One of the interesting things about Herd is that it deals with those kinds of divides and many issues, including the militia, prejudice, etc., that are very relevant right now. Can you discuss how those work within the film and with the characters?

I think really good films tell stories that are very much their own, but that relate to the larger world. And certainly, with the divide of the two militias in Herd—my guys and the other guys—we see it in our country now, a way of taking care of one another and a way of fighting each other—I’m not saying whose side is who. Obviously, we’re still dealing with our acceptance of relationships that aren’t what used to be considered "the norm," if you will, so Herd very much speaks to a divided world. Ultimately, it says something really important, which is that in the end, love conquers all.

Herd poster web

Some people might argue with a film that attempts in any way to paint a militia in a sympathetic light, or at least not as outright villains.

Well, I think when push comes to shove, and the shit hits the fan, there are people in certain parts of the country who will look to a militia to protect them. At the end of the day, I’m not so sure that the U.S. Army will be the ones to take care of everybody, so I believe some will look to our own groups of people to protect us. Is that a militia? I mean, is that what you call a group of armed people trying to protect each other? I’m not sure.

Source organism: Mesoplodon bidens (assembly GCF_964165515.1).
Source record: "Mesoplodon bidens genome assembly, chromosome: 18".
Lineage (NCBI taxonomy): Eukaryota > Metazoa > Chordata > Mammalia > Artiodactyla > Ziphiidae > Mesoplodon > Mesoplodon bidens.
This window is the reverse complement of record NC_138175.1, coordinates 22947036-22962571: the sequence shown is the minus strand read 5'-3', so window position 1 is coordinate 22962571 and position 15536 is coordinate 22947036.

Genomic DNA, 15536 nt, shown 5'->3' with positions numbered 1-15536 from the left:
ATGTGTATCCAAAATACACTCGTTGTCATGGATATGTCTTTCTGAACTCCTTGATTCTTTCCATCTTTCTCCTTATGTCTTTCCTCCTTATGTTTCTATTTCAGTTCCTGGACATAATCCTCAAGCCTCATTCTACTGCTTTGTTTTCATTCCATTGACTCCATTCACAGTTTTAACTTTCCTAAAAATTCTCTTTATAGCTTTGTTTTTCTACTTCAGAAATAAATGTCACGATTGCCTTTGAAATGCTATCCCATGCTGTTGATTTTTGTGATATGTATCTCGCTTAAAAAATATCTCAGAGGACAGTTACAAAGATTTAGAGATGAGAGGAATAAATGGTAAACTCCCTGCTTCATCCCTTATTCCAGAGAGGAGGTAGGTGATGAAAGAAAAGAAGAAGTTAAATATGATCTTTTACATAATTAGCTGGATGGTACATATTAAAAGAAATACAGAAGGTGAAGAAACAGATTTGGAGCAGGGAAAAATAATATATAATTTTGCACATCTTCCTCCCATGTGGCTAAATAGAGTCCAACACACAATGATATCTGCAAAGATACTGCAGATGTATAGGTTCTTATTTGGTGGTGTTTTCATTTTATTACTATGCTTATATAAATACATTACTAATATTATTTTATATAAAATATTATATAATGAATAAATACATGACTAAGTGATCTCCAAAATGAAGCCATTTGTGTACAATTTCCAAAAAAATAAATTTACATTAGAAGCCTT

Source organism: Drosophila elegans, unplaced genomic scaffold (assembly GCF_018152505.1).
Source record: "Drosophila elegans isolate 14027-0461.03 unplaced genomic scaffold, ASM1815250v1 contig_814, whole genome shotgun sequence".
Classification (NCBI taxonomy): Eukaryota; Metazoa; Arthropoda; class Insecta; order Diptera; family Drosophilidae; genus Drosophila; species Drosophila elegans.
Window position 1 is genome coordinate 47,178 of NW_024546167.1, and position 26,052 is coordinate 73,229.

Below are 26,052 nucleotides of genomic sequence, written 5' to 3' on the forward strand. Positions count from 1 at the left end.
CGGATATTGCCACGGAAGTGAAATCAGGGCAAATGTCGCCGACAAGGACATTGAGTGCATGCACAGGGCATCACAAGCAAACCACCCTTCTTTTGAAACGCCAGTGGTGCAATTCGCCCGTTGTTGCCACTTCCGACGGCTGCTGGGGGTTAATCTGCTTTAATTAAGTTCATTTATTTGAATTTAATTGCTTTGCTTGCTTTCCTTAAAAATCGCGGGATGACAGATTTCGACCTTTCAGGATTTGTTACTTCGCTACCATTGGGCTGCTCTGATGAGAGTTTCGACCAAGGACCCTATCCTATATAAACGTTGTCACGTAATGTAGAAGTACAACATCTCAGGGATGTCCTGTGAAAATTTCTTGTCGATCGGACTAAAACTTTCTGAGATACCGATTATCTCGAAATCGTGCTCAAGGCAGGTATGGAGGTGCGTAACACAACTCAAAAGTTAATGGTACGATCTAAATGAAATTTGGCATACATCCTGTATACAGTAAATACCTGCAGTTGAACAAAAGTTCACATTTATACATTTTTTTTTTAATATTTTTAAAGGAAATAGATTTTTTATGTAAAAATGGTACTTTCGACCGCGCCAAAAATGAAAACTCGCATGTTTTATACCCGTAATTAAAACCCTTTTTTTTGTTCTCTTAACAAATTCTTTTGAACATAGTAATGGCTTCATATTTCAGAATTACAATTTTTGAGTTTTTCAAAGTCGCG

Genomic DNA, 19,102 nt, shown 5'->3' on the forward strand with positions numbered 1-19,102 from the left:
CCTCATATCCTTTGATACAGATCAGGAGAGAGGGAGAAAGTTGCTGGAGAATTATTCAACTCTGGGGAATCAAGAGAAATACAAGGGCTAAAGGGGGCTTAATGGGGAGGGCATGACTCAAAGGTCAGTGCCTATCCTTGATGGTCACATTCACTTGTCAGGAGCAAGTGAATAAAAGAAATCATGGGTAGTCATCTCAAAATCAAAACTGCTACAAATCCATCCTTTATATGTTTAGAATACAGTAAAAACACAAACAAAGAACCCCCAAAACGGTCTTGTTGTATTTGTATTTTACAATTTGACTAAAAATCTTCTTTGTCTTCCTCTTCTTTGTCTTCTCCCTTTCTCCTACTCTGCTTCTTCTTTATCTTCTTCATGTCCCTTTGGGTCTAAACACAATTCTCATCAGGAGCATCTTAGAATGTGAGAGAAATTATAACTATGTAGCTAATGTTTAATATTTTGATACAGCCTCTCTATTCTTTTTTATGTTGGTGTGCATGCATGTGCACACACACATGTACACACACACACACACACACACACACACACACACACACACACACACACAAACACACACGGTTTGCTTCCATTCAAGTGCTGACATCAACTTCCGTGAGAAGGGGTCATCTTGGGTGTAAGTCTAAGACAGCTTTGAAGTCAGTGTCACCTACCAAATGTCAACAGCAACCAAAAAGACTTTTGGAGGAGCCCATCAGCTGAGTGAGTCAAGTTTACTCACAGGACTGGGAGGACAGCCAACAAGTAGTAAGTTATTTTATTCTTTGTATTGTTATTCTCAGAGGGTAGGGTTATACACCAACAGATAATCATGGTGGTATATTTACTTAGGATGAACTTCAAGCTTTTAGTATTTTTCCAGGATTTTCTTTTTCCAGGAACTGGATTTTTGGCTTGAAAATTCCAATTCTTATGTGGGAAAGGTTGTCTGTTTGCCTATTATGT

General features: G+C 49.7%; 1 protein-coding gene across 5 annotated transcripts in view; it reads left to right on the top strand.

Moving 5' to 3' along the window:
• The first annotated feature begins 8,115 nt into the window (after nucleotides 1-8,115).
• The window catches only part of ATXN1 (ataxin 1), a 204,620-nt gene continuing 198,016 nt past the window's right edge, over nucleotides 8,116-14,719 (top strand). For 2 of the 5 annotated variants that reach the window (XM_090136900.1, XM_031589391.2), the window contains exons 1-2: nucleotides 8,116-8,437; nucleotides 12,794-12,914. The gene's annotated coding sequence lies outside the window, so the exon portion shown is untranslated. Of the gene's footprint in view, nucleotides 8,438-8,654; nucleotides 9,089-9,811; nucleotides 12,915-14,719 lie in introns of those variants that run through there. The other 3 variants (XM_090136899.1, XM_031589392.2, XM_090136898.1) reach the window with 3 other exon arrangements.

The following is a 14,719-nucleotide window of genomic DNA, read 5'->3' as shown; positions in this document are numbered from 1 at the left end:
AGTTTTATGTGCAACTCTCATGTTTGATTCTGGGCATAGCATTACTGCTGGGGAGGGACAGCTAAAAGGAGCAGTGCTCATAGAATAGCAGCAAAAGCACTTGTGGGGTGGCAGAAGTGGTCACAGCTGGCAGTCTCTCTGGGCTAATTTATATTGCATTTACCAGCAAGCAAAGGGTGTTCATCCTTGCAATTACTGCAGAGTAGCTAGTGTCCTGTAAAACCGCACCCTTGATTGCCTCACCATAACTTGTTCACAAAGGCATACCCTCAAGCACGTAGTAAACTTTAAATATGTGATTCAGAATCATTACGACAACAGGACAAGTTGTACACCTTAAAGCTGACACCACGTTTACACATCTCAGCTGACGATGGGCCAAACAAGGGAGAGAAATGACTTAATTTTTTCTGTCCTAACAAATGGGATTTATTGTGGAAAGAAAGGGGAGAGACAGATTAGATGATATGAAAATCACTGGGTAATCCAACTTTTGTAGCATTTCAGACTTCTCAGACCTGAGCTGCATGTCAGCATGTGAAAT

How was it shooting in the Midwest locations?

It was fine. I was only there for a couple of days, to be honest with you, and it was pretty much in and out. It was a little bit tricky because I came in right at the beginning of the shoot, so everybody was still finding their footing. I didn’t really get a chance to hang with the cast, so that wasn’t part of the experience. But I went in, did my thing, and I’m happy with the way it turned out and how I sort of get the story going.

When you saw the finished film, was there anything about it that surprised you?

I don’t want to say I did not expect it, but I was very happy with the quality of the production, the cinematography, and blown away by the actors. Ellen, Mitzi—I mean, there’s really good acting from everybody. Not that other genre films aren’t acted well—it’s very real. Because you’re dealing with not just running away from the zombies but with emotional, real human stories. A lot of people can look scared; you put fake blood on them and they shiver, and music can swell and you can think they did a great job, but it’s another thing to portray these human relationships and sell them in the midst of all this.